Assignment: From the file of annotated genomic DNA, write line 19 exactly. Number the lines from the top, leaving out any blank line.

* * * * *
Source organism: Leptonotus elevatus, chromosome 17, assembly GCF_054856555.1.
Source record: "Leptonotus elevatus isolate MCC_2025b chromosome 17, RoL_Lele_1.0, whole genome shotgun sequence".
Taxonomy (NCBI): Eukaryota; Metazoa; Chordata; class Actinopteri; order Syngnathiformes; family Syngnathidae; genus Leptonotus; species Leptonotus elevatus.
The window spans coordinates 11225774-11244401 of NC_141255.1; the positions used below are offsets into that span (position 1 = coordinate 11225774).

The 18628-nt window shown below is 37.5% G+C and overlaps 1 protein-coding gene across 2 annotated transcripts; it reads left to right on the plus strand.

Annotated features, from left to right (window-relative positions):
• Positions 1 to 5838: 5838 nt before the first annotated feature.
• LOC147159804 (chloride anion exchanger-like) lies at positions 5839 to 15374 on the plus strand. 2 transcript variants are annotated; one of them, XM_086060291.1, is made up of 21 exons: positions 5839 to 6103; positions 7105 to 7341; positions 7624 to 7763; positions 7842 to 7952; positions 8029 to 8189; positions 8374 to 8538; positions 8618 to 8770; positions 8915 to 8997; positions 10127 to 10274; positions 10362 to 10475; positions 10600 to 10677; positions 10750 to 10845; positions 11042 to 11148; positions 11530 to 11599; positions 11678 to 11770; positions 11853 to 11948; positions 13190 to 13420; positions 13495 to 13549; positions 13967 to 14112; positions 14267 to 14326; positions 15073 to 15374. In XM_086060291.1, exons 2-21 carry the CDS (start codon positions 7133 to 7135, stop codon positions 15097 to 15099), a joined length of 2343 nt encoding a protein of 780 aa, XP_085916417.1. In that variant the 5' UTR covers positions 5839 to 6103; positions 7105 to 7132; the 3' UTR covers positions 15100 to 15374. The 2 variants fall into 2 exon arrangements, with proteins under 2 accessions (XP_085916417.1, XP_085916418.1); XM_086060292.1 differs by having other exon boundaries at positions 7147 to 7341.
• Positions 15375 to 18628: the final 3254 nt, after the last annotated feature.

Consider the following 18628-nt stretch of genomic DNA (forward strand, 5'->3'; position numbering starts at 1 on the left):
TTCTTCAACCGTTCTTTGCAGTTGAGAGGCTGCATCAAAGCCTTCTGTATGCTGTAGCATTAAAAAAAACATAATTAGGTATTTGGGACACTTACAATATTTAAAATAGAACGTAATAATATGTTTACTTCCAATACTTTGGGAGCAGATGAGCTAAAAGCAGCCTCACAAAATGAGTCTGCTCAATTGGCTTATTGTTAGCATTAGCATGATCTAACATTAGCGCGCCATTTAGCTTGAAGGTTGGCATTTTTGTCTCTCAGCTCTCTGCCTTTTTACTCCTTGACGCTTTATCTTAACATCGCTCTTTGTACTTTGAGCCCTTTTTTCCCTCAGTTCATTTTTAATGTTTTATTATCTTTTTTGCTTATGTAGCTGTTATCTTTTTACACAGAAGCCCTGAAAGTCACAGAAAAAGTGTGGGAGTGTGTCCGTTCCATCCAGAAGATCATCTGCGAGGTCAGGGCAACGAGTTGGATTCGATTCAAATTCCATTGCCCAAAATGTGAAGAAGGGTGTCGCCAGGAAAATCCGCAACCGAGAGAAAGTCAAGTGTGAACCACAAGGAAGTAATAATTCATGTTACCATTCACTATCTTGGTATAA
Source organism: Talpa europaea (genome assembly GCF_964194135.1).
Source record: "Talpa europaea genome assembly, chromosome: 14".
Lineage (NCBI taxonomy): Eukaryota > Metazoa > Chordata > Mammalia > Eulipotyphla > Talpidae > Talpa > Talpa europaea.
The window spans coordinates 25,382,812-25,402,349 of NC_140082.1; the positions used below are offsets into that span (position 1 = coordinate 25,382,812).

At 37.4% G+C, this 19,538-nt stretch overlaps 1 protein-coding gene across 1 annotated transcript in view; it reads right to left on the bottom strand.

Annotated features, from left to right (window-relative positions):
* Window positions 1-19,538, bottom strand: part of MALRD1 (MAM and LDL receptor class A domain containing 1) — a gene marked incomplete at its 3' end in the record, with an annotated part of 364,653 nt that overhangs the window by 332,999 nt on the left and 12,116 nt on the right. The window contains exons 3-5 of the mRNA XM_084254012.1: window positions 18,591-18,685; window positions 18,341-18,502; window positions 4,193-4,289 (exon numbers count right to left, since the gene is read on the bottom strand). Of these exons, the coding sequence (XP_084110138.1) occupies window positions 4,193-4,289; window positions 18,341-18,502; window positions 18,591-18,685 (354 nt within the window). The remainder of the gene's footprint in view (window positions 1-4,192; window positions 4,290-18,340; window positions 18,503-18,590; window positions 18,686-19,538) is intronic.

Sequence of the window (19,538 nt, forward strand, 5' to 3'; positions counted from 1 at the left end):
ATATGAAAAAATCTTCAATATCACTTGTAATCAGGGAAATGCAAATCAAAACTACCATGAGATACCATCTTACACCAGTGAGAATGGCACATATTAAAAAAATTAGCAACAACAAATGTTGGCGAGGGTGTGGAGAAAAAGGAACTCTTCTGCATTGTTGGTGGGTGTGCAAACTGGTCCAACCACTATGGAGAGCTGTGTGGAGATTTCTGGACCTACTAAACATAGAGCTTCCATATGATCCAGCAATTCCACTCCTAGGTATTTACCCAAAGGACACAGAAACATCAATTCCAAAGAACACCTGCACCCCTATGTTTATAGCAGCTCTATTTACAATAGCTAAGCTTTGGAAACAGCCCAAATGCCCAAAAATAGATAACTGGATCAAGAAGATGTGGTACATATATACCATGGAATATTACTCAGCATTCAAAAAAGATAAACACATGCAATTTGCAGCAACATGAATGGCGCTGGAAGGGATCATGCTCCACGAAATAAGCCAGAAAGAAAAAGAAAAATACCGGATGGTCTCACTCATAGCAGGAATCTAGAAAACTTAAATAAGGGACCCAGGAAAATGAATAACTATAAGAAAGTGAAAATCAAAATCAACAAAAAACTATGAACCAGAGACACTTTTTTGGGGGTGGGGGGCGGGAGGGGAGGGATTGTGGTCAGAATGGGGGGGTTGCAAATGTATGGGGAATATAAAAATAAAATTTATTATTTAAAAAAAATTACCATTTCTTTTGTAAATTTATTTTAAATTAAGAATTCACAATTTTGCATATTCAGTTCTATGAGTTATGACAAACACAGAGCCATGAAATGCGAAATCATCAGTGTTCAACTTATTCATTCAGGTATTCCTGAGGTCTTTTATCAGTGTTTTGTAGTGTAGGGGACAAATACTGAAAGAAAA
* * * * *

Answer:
Sequence of the window (19,538 nt, forward strand, 5' to 3'; positions counted from 1 at the left end):